Sound Waves

Sound is a mechanical wave which we observe by detecting vibrations in the inner ear. Typically, we think of sound as traveling through air, therefore the particles vibrating are air molecules. Sound can travel through other media as well, including water, wood, and even steel.

The particles of a sound wave vibrate in a direction parallel with the direction of the sound wave's velocity, therefore sound is a longitudinal wave. The speed of sound in air at standard temperature and pressure (STP) is approximately 331 m/s.

Question: At an outdoor physics demonstration, a delay of 0.50 second was observed between the time sound waves left a loudspeaker and the time these sound waves reached a student through the air. If the air is at STP, how far was the student from the speaker?

When we observe sound waves through hearing, we pick up the amplitude, or energy, of the wave as loudness. The frequency of the wave is perceived as pitch, with higher frequencies observed as a higher pitch. Typically, humans can hear a frequency range of 20Hz to 20,000 Hz, although young observers can often detect frequencies above 20,000 Hz, an ability which declines with age.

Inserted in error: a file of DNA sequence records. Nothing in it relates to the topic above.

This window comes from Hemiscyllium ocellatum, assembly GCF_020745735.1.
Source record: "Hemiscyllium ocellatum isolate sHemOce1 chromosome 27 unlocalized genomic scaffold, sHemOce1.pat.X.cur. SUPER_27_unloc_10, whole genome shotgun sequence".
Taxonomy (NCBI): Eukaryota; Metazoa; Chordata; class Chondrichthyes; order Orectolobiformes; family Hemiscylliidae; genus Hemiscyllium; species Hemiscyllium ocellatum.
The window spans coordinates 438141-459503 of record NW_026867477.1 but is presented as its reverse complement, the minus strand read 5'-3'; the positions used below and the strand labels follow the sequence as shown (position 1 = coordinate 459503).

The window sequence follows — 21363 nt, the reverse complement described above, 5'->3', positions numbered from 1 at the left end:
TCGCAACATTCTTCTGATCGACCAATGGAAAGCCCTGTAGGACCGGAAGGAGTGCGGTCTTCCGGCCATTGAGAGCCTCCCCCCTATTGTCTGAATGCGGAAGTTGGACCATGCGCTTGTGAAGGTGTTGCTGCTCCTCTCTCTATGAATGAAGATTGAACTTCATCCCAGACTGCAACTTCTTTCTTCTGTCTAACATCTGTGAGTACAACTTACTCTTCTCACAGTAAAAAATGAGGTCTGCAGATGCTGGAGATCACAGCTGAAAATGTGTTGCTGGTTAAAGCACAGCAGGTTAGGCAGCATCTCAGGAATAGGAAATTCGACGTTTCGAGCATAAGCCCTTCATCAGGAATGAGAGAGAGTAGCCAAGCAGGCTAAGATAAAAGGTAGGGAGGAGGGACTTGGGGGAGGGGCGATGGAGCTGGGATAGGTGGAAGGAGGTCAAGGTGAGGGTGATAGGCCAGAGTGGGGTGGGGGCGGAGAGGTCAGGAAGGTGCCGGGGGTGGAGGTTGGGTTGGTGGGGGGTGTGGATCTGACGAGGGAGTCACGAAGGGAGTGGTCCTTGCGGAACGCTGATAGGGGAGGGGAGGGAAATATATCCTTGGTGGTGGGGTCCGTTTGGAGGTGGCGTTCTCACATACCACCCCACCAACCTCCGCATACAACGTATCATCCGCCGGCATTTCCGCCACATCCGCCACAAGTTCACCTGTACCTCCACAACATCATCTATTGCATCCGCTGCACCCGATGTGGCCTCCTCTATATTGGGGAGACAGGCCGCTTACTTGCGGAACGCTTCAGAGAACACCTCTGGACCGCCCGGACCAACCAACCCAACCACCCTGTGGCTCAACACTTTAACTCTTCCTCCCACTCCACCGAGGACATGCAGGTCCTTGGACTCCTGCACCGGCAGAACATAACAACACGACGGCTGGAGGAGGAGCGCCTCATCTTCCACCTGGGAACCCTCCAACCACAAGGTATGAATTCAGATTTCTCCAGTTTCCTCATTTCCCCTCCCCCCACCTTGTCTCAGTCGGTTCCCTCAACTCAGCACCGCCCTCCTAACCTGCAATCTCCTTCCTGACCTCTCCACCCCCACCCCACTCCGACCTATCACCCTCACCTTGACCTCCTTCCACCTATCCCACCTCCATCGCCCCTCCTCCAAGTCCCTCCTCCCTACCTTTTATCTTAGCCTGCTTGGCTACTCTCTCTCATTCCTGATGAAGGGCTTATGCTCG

Certain devices create strong sound waves at a single specific frequency. If another object, having the same "natural frequency," is impacted by these sound waves, it may begin to vibrate at this frequency, producing more sound waves. The phenomenon where one object emitting a sound wave with a specific frequency causes another object with the same natural frequency to vibrate is known as resonance. A dramatic demonstration of resonance involves a singer breaking a glass by singing a high pitch note. The singer creates a sound wave with a frequency equal to the natural frequency of the glass, causing the glass to vibrate at its natural, or resonant, frequency so energetically that it shatters.

Question: Sound waves strike a glass and cause it to shatter. This illustrates what phenomenon?

Question: A car traveling at 70 kilometers per hour accelerates to pass another car. When the car reaches a speed of 90 kilometers per hour the driver hears the glove compartment door start to vibrate. By the time the speed of the car is 100 kilometers per hour, the glove compartment door has stopped vibrating. This vibrating phenomenon is an example of

1. destructive interference
2. the Doppler effect
3. diffraction
4. resonance